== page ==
Do you ever feel like you have little power to decide certain aspects of your life for yourself? How do you navigate the line between selfishness and self-care when your decisions might disappoint others?
One of my girls (and I will leave it to your imagination as to which) has invented a sign of affection known as Pee Kisses. They involve looking deeply into the eyes of a loved one—say, your mother—then tenderly trickling your fingertips all the way down her cheeks. Let me just tell it to you straight: Pee Kisses make me want to throw up and then exfoliate my face in bleach and then throw up again. They are that gross. They are, however, preferable to the facial squishing involved in Poop Kisses, and they don’t give me premonitions of family counseling mandates the way that Anonymous Daughter’s Full Moon Nightly Salute does.
I’d thought that by birthing two daughters, I was avoiding a wide swath of parenting unpleasantness. Burping contests at dinner, bodily-fluid-themed goodnights, spiders on my toothbrush… the kind of horrors I’d always assumed mothers of little boys had to face alone. As it turns out though, children are children, and burping contests are universally hilarious, and mildly arachnophobic mothers are never safe. Never.
Not once in the earliest days of motherhood did I expect that my sweet little girls would one day take some of their greatest delight and personal satisfaction in freaking me out… but on the other hand, I never expected that I would one day take some of my greatest delight and personal satisfaction in egging them on. I have the trauma routine down pat: groan, wring my hands, gag, and then run away to increasing shrieks of laughter. The girls are at their happiest when I act my most horrified because for us, yuck is a love language.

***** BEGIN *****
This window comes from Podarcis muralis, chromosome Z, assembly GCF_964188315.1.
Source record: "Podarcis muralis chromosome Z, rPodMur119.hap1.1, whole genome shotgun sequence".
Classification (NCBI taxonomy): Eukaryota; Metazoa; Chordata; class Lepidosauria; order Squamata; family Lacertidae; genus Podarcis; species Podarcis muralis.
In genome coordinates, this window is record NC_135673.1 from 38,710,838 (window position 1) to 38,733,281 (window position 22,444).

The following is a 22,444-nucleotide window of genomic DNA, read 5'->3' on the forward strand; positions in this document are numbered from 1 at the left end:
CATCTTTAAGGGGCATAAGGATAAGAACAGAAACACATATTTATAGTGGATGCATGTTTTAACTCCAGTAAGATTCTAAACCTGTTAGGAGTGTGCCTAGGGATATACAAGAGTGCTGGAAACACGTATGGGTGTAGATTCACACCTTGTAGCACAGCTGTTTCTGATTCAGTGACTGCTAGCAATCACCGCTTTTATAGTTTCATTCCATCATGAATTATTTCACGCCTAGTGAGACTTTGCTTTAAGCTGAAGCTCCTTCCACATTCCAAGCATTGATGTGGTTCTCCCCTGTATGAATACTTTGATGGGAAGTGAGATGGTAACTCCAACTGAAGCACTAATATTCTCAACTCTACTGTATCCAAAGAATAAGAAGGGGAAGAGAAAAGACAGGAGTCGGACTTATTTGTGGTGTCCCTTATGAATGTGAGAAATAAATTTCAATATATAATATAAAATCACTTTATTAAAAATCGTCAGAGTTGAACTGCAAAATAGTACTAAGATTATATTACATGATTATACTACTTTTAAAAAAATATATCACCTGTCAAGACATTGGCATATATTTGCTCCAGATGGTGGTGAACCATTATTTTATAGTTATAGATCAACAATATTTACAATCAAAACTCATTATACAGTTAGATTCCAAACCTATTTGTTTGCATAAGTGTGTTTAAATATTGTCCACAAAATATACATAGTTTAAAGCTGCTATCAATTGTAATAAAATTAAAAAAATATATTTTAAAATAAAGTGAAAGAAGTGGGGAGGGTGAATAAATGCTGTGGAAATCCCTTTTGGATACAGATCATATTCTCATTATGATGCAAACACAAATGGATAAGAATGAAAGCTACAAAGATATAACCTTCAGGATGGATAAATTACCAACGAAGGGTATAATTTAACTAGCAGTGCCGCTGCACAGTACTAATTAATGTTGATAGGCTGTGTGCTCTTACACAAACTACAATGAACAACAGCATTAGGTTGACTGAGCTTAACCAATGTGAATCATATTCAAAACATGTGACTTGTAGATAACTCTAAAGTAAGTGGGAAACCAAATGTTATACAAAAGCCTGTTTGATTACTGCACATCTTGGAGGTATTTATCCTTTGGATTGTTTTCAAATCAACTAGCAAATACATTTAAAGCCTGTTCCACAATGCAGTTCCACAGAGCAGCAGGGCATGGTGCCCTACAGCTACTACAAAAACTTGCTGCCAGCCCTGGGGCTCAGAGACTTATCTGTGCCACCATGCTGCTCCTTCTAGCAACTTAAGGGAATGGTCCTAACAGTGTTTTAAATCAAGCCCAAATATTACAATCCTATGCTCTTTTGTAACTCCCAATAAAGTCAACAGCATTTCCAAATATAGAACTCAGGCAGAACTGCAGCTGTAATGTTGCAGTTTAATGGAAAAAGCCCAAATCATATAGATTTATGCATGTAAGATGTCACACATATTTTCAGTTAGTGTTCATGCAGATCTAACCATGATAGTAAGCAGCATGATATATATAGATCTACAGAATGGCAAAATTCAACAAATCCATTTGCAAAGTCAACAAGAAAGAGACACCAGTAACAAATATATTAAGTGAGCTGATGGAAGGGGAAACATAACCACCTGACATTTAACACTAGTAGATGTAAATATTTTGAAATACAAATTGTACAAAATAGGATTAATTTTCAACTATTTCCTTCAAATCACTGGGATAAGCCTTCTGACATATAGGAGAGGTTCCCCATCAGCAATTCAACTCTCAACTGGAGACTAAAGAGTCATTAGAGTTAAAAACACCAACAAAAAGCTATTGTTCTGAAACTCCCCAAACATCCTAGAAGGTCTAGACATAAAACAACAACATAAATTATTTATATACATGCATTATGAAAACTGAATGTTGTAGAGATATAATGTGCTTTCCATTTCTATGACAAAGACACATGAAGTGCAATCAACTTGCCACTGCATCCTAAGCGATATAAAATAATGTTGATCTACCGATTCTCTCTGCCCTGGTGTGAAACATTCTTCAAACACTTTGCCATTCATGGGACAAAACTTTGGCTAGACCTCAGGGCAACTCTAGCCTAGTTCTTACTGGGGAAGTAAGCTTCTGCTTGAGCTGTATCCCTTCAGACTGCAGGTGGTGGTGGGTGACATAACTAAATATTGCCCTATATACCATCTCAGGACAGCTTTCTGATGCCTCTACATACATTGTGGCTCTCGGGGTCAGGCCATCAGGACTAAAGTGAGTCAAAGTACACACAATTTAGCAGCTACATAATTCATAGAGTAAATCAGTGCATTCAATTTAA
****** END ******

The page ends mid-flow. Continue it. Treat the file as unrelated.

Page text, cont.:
Here’s what I mean—The girls know it’s terribly improper to make fart jokes at the table, which is exactly why they do it… and by picking up the thread of humor they’ve spun, I’m validating their sense of humor and their funny creative minds. I’m showing I genuinely like to be with them. I’m playing with them in a way that comes far more naturally to me than sitting down with a dollhouse does, and my message comes clearly through all the gagging: I love you.
I didn’t know I was going to be this kind of mom. I’d always imagined myself raising children with impeccable manners, to prove I knew what I was doing if nothing else. The mother-self I used to envision was stricter, quieter, and far more on top of everything than this real-self who so often feels like a parenting imposter. I holler at my children, bristle with impatience at times, and forbid them from asking me anything before I’ve had my coffee. I sometimes ask them for help solving their own behavioral challenges because they know as much as I do about navigating our specific parent-child relationship. It’s a learning process, all the time, and the thing I’m learning the most about is myself.